Will the rise of #LegalTech put an end to a decade of deregulation

For the past 8 years now, I’ve been sitting on the legal innovation bus - trying to bring fresh ideas and models of working. This strange and wonderful journey began just as the effect of deregulation of the legal services market started to kick in. Then, like many others, I entered the B2B market with a new proposition focused on a simple idea to work differently: pay for lawyers as and when needed but also keep the lawyers that cannot work traditional hours for a variety of personal reasons firmly connected to the profession.  The waste of good talent was – and remains – one of the biggest challenges of the legal profession, one which is built around people.

The journey of the innovation bus

Quite often, I have been left wondering whether this bus is going in the direction we had all hoped - to deliver more access to justice for those that cannot afford it, give customers a better and cheaper service, make the profession more diverse (at all levels of seniority) or create a more competitive environment for existing players. More often than not, I’ve felt the bus is stuck in a traffic jam: bombarded by a crowded market place, with a lot of noisy competitors each trying to go the same way, frustrated that the infrastructure is getting in the way of them reaching their destination.

Alternative Business Structures (ABSs) are not alternative anymore, they’ve become the norm and as such, have lost their sense of purpose. What was innovative once is now commonplace and the ABS label is not enough to support what its key players are achieving. In their blind pursuit for success, they’ve become closer to the law firms they were trying to shake down - high aversion to risk, outdated legacy leadership model, gender pay gaps, low diversity and low ethics. Without transparency, talking the talk is sadly more common than walking the walk and inflated claims fill social media channels with business white noise like so much fairy powder hiding the truth. Failing recent structural innovation, everyone is looking out on the window hoping (or fearing?) that #LegalTech will be racing by to reimagine the legal profession for the future.

A riskier proposition?

There is no doubt that in the last decade the speed of change has accelerated in the legal sector, much the result of the 2007 Act. It was with a great deal of relief that I read an assessment this year that ABSs — a creation of the 2007 Act and first licensed by the Solicitors Regulatory Authority (SRA) in 2012 -- pose no higher risk to the consumer than traditional law firms. But then, why should they be riskier? Of the nearly 900 active license holder ABSs, only a handful are new entities with a majority being law firms that morphed into new entities for capitalisation reasons. Besides, a large number of ABSs are either affiliated to existing law firms or to venture capitalists, tied to higher instances in terms of independence and profitability, therefore ranking like law firms in the risk arena.

Hunger for capital

Law firms are hungry for working capital as their biggest cost on their balance sheet is that of their people. The partnership model – still the preferred business model in the industry – is focused on maintaining minimum capital requirements, rather than building an investment chest that can allow for the high costs that come with technology implementation and maintenance. The recent string of IPOs of law firms on the London Stock Exchange shows the hunger for capital but also an opening of the sector to wider financial scrutiny- unimaginable before deregulation took hold. The listings are the latest challenge to the traditional law firm but remains to be seen whether the value is delivered for the long term.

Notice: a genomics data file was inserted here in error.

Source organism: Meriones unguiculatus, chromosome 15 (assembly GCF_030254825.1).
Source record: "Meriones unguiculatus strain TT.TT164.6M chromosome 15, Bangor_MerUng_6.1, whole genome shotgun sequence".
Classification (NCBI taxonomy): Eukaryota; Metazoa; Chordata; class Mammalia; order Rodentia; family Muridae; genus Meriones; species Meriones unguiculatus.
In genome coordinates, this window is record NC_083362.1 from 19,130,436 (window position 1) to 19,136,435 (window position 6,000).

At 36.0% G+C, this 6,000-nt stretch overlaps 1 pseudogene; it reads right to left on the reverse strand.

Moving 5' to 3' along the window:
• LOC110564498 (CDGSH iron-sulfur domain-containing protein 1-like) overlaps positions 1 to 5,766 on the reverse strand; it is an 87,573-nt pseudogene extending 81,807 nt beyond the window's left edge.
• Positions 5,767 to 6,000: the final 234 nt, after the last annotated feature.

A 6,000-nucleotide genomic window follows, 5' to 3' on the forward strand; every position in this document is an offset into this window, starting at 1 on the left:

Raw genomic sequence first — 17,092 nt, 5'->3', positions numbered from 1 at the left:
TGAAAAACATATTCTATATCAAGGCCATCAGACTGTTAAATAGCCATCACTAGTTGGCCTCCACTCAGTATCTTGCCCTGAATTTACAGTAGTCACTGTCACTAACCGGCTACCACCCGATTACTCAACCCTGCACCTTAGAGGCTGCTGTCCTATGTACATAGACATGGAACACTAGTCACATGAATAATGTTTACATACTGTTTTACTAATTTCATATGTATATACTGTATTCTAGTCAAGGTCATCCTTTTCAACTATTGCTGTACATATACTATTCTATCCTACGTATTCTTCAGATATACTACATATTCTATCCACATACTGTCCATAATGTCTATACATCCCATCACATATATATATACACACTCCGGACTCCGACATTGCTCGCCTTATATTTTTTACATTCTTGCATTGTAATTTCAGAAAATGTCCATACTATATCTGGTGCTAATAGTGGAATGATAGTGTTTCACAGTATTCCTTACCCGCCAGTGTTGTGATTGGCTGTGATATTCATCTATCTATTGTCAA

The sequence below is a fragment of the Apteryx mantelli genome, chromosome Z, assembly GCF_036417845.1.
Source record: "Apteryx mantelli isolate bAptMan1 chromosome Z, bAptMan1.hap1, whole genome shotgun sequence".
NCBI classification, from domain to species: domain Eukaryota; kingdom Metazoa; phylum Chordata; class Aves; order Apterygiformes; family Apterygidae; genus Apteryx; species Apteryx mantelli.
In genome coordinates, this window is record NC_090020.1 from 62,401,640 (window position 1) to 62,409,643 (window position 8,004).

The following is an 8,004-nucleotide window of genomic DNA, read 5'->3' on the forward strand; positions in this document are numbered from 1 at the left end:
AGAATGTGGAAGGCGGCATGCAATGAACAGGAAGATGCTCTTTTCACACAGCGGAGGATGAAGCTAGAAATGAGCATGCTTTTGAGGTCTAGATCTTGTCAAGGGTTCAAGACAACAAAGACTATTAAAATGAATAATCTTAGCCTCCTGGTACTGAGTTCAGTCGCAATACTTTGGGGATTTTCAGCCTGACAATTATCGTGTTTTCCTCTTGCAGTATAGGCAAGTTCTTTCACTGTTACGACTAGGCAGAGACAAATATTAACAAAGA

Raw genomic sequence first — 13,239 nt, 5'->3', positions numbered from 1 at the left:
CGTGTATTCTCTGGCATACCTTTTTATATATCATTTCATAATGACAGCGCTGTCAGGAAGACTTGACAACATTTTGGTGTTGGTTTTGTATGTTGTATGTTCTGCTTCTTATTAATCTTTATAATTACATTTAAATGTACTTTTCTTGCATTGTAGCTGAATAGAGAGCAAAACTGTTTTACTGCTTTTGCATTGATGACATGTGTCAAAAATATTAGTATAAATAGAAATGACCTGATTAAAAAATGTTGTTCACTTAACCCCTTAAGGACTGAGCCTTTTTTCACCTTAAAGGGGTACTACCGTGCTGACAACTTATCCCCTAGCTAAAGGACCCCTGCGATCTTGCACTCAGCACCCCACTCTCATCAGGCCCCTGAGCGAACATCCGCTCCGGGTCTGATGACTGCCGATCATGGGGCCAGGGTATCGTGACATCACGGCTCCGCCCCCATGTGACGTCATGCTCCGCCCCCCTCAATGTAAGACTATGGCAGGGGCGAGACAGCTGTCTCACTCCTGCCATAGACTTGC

The real disruptors?

It is only recently that innovators in the legal profession have begun to embed themselves, after educating the market that the real risk isn’t adopting new providers, but rather failing to adapt. Now the hope and fear of disruption has shifted from these deregulated entities, to #LegalTech companies. As most of tech operates outside of the regulated environment, it remains to be seen whether tech will indeed save us and take on the problems that have eluded innovators in the last decade. Some technology – cloud computing – has simply become the accepted infrastructure such that most players in the legal market use it to deliver their work. However, this is only addressing one side of the equation - how services are provided.

What about how clients’ needs are met? How solutions can make the life of legal teams easier? In the coming years, some of the newer technology, especially in the machine learning and artificial intelligence space, might meet the regulatory lens if it attempts to deliver legal advice with minimal human intervention. One hopes that professional ethics will keep AI in check and guide it for the purpose of improving society but that rests on the shoulders of their creators more than regulators.

The next wave

When ABSs were first approved, they were branded ‘barbarians at the gate’. To have succeeded in such a short space of time to embed themselves in the fabric of a profession that is used to fight rather than embracing change is certainly down to deregulation. Unlike the noisy arrival of innovators, tech apps might, quietly, get lawyers hooked to more efficiency. Hopefully, ABSs will align in purpose with other global industries and contribute to the betterment of society while thriving as businesses.  The next wave will not be of deregulation but of regulation as rule makers will tackle how individual lawyers are regulated when they become augmented by technology – luckily, there’s still a way to go.

Dana Denis-Smith is the CEO of ObeliskSupport.com and winner of the LexisNexis Legal Personality of the Year 2018.

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